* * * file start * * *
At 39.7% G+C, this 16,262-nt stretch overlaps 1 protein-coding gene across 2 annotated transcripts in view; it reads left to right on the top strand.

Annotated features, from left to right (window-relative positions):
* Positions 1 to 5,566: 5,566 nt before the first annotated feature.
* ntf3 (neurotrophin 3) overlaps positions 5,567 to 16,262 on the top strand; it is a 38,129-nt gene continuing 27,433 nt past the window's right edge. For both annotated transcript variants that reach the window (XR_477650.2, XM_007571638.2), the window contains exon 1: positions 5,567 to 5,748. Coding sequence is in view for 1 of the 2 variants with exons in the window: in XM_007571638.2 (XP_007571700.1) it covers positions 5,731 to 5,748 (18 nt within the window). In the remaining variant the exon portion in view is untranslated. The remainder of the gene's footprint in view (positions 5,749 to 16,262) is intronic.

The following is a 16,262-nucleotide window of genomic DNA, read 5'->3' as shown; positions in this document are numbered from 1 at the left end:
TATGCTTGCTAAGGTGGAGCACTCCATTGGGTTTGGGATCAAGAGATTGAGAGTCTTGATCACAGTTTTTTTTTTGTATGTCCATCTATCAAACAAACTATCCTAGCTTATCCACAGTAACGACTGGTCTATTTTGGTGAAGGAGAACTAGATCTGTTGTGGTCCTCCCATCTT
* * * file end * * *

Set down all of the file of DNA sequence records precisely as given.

At 39.7% G+C, this 16,262-nt stretch overlaps 1 protein-coding gene across 2 annotated transcripts in view; it reads left to right on the top strand.

Annotated features, from left to right (window-relative positions):
* Positions 1 to 5,566: 5,566 nt before the first annotated feature.
* ntf3 (neurotrophin 3) overlaps positions 5,567 to 16,262 on the top strand; it is a 38,129-nt gene continuing 27,433 nt past the window's right edge. For both annotated transcript variants that reach the window (XR_477650.2, XM_007571638.2), the window contains exon 1: positions 5,567 to 5,748. Coding sequence is in view for 1 of the 2 variants with exons in the window: in XM_007571638.2 (XP_007571700.1) it covers positions 5,731 to 5,748 (18 nt within the window). In the remaining variant the exon portion in view is untranslated. The remainder of the gene's footprint in view (positions 5,749 to 16,262) is intronic.

The following is a 16,262-nucleotide window of genomic DNA, read 5'->3' as shown; positions in this document are numbered from 1 at the left end:
TATGCTTGCTAAGGTGGAGCACTCCATTGGGTTTGGGATCAAGAGATTGAGAGTCTTGATCACAGTTTTTTTTTTGTATGTCCATCTATCAAACAAACTATCCTAGCTTATCCACAGTAACGACTGGTCTATTTTGGTGAAGGAGAACTAGATCTGTTGTGGTCCTCCCATCTT